DNA inside living bacterial cells has been edited with CRISPR technology to encode and store information. This could be a step towards developing a new medium for long-term data storage.
Life’s genetic information is stored in DNA, but there is growing interest in using DNA as a storage medium for other kinds of data. To do this, information is often encoded using the four DNA bases – adenine (A), cytosine (C), thymine (T) and guanine (G). The corresponding DNA sequence can then be chemically synthesised in a laboratory, and even stored within everyday objects.
Harris Wang at Columbia University in New York and his team took this one step further, using a form of CRISPR gene editing to insert specific DNA sequences that encode binary data – the 1s and 0s that computers use to store data – into bacterial cells. By assigning different arrangements of these DNA sequences to different letters of the English alphabet, the researchers were able to encode the 12-byte text message “hello world!” into DNA inside E. coli cells.
Wang and his team were subsequently able to decode the message by extracting and sequencing the bacterial DNA.
“This field is progressing exponentially and this paper is a great example,” says George Church at the University of Harvard, who wasn’t involved with the work.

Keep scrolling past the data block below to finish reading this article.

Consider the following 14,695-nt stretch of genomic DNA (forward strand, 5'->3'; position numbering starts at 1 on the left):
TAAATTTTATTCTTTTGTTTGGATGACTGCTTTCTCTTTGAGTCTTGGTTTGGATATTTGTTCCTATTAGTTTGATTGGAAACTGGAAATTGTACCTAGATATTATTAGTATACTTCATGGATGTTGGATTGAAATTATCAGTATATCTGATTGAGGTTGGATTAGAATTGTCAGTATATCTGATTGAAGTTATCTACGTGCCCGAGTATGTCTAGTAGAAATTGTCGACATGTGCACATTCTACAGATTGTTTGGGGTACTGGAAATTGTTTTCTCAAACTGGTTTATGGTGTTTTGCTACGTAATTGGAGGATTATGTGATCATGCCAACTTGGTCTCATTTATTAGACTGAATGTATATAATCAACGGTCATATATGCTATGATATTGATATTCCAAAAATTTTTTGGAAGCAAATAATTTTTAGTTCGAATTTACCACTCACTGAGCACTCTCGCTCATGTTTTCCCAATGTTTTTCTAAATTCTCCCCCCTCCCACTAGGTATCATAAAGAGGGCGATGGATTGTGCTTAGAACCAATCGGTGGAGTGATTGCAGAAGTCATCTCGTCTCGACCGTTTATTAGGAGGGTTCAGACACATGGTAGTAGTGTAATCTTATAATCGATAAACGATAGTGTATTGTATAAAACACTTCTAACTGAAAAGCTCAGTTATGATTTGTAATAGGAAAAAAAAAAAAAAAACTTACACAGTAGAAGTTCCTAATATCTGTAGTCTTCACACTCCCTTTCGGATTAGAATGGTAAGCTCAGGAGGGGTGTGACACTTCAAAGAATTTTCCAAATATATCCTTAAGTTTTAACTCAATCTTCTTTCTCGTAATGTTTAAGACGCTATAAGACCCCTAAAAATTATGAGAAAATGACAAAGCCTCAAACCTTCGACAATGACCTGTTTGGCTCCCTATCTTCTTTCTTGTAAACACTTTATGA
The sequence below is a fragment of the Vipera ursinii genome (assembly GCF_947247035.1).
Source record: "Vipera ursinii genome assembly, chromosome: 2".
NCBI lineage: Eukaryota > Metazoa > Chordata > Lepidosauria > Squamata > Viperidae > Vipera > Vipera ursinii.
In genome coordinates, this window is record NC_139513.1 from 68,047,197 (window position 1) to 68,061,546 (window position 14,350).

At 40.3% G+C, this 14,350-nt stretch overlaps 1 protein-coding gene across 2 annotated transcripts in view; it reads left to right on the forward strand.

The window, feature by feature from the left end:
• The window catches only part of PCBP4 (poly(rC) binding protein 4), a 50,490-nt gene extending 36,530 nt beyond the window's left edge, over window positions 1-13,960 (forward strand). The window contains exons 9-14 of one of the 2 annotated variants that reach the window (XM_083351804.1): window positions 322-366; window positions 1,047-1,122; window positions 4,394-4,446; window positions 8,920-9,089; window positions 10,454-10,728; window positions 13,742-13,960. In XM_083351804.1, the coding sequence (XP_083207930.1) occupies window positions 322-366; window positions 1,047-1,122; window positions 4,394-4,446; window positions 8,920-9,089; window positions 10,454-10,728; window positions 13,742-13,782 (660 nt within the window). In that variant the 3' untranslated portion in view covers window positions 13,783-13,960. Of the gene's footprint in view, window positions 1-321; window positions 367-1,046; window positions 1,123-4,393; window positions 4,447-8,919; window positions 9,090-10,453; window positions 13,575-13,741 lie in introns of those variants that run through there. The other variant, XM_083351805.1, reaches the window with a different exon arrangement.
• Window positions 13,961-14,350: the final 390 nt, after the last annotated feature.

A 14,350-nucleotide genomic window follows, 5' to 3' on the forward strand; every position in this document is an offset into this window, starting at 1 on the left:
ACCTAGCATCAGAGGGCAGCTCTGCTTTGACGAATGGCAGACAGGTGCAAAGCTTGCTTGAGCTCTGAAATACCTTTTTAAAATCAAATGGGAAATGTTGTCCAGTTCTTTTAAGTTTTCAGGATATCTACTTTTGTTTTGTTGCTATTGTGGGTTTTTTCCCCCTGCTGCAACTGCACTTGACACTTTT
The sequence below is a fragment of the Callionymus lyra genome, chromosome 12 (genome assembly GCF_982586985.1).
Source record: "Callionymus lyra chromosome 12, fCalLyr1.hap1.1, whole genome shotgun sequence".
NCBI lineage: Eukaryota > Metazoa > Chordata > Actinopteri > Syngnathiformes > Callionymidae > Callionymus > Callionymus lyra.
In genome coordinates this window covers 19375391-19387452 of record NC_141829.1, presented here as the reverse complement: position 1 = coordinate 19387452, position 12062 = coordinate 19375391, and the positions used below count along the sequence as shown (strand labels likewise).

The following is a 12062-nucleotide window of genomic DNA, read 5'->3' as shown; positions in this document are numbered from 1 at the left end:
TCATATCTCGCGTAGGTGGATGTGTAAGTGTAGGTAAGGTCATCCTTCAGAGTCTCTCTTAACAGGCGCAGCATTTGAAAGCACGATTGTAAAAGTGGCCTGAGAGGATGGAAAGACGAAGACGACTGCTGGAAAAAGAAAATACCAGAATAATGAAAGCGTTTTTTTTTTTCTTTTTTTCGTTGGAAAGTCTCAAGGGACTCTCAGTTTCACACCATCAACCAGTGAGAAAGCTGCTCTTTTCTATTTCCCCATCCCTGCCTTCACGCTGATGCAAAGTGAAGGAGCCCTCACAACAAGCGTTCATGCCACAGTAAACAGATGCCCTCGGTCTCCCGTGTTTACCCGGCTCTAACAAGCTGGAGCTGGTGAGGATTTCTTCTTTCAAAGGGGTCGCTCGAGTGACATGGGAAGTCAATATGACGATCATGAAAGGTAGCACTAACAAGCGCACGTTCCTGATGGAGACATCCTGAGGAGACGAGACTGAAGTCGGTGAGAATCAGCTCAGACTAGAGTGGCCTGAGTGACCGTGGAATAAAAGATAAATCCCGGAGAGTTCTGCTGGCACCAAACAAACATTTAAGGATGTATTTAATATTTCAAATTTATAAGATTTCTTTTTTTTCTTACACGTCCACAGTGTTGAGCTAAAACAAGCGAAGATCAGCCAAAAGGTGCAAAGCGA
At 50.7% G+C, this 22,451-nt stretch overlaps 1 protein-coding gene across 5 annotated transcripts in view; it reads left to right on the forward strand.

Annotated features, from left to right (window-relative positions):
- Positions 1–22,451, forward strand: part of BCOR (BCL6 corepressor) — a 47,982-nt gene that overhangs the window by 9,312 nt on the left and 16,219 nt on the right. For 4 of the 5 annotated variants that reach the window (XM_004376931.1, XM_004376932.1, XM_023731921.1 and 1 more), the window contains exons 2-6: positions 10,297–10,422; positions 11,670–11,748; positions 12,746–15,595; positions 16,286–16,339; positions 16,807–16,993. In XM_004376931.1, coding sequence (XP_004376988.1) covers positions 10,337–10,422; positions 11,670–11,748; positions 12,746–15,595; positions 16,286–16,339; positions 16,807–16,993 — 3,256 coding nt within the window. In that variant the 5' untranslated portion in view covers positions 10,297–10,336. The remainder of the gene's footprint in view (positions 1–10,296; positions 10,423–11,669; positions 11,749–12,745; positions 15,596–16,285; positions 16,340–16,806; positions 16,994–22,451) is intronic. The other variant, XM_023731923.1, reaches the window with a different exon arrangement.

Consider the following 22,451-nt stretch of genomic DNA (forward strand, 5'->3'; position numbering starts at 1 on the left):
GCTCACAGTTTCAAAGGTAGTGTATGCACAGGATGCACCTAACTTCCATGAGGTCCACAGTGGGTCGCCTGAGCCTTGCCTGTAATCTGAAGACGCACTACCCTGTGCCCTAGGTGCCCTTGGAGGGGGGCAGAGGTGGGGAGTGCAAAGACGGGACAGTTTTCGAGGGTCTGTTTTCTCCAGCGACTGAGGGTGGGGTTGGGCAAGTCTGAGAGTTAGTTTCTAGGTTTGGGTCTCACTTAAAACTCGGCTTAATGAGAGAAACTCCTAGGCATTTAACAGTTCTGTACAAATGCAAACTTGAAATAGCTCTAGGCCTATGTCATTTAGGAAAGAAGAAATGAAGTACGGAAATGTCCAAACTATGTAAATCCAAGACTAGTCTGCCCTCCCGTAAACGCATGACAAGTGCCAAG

Wang thinks DNA inside living cells could be a more stable medium for long-term storage in unpredictable conditions. Whereas DNA kept outside cells can be degraded, bacteria have the ability to adapt to changing surroundings and can survive under harsh conditions. “What you’re offering by putting it inside the cell is that the DNA is protected by the cell and the machinery that the cell has to protect its DNA,” says Wang.
“This can be very interesting for long-term storage,” says Thomas Heinis at Imperial College London. But as bacteria adapt and change, their DNA changes too – and these changes could affect the encoded information, says Heinis. “There are many sources of errors, one major source being mutations in the DNA during cell replication,” he says.
“They are a very long way from having a working system that replaces our digital devices,” says Nick Goldman at EMBL-European Bioinformatics Institute in Cambridge, UK. “But it’s a little step along the way to something that might do that.”
Journal reference: Nature Chemical Biology, DOI: 10.1038/s41589-020-00711-4
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